Population impact and effectiveness of sequential 13-valent pneumococcal conjugate and monovalent rotavirus vaccine introduction on infant mortality: prospective birth cohort studies from Malawi

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Pneumococcal conjugate vaccine (PCV) and rotavirus vaccine (RV) are key tools for reducing common causes of infant mortality. However, measurement of population-level mortality impact is lacking from sub-Saharan Africa. We evaluated mortality impact and vaccine effectiveness (VE) of PCV13 introduced in November 2011, with subsequent RV1 roll-out in October 2012, in Malawi.


We conducted two independent community-based birth cohort studies. Study 1, in northern Malawi (40000population), evaluated population impact using change-point analysis and negative-binomial regression of non-traumatic 14–51-week infant mortality preintroduction (1 January 2004 to 31 September 2011) and postintroduction (1 October 2011 to 1 July 2019), and against three-dose coverage. Study 2, in central Malawi (465 000 population), was recruited from 24 November 2011 to 1 June 2015. In the absence of preintroduction data, individual three-dose versus zero-dose VE was estimated using individual-level Cox survival models. In both cohorts, infants were followed with household visits to ascertain vaccination, socioeconomic and survival status. Verbal autopsies were conducted for deaths.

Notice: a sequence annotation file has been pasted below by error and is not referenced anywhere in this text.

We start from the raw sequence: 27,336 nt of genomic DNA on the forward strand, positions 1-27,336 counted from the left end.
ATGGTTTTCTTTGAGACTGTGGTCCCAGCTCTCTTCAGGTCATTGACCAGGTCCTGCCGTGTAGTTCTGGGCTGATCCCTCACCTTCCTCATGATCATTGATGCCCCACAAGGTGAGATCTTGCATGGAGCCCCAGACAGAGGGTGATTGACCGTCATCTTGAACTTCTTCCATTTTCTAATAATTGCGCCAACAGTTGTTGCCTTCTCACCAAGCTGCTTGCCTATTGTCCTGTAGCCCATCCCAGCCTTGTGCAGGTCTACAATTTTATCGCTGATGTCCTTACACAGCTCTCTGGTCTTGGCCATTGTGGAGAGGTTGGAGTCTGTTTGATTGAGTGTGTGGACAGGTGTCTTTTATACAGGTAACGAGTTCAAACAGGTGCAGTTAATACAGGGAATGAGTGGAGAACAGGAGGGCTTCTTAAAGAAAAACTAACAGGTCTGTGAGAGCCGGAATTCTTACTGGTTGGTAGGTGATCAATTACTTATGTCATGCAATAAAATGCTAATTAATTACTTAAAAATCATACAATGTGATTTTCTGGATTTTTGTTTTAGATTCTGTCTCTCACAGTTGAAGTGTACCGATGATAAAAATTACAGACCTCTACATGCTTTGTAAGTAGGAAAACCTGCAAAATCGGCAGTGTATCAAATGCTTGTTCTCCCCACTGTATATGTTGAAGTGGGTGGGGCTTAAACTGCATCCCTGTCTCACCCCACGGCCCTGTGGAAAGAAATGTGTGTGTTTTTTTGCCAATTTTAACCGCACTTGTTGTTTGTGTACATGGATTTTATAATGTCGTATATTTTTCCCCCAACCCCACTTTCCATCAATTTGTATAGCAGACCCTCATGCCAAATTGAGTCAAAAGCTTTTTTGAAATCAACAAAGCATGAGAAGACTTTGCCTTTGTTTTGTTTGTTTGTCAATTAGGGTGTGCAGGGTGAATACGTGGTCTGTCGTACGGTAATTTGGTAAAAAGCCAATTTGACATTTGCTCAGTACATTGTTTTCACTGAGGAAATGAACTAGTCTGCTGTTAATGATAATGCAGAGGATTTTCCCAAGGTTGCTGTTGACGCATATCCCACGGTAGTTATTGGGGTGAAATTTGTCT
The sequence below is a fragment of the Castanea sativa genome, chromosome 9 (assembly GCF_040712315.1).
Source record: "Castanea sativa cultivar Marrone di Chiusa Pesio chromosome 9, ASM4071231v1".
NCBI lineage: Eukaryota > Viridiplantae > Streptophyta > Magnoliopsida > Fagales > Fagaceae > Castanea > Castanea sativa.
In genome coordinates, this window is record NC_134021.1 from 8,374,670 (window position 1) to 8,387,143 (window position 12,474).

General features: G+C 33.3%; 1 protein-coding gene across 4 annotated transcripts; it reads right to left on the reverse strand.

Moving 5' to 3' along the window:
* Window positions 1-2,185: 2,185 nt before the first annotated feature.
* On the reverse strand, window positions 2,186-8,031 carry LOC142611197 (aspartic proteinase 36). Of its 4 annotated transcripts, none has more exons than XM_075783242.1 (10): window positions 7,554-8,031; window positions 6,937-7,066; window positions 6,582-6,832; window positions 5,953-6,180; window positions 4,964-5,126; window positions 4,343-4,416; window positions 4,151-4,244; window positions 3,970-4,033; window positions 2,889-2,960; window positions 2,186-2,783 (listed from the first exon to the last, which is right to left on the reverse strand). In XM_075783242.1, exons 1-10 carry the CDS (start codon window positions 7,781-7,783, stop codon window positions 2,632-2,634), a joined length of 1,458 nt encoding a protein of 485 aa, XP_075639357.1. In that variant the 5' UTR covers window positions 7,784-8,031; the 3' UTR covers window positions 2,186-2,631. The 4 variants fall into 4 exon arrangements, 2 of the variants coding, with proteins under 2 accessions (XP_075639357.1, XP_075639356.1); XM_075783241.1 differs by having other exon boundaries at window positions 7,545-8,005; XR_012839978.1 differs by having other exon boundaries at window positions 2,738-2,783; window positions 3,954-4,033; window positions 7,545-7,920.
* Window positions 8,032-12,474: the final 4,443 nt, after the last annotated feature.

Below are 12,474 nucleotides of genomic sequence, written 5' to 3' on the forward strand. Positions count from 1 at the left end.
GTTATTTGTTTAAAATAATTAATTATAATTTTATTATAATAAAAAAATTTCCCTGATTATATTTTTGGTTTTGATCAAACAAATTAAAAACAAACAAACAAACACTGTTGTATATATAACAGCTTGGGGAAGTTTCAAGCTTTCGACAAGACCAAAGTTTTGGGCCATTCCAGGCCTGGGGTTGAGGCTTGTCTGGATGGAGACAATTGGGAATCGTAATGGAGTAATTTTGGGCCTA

Study 1 included 20 291 live births and 216 infant deaths. Mortality decreased by 28.6% (95% CI: 15.3 to 39.8) post-PCV13 introduction. A change point was identified in November 2012. Study 2 registered 50 731 live births, with 454 deaths. Infant mortality decreased from 17 to 10/1000 live births during the study period. Adjusted VE was 44.6% overall (95% CI: 23.0 to 59.1) and 48.3% (95% CI: −5.9 to 74.1) against combined acute respiratory infection, meningitis and sepsis-associated mortality.


These data provide population-level evidence of infant mortality reduction following sequential PCV13 and RV1 introduction into an established immunisation programme in Malawi. These data support increasing coverage of vaccine programmes in high-burden settings.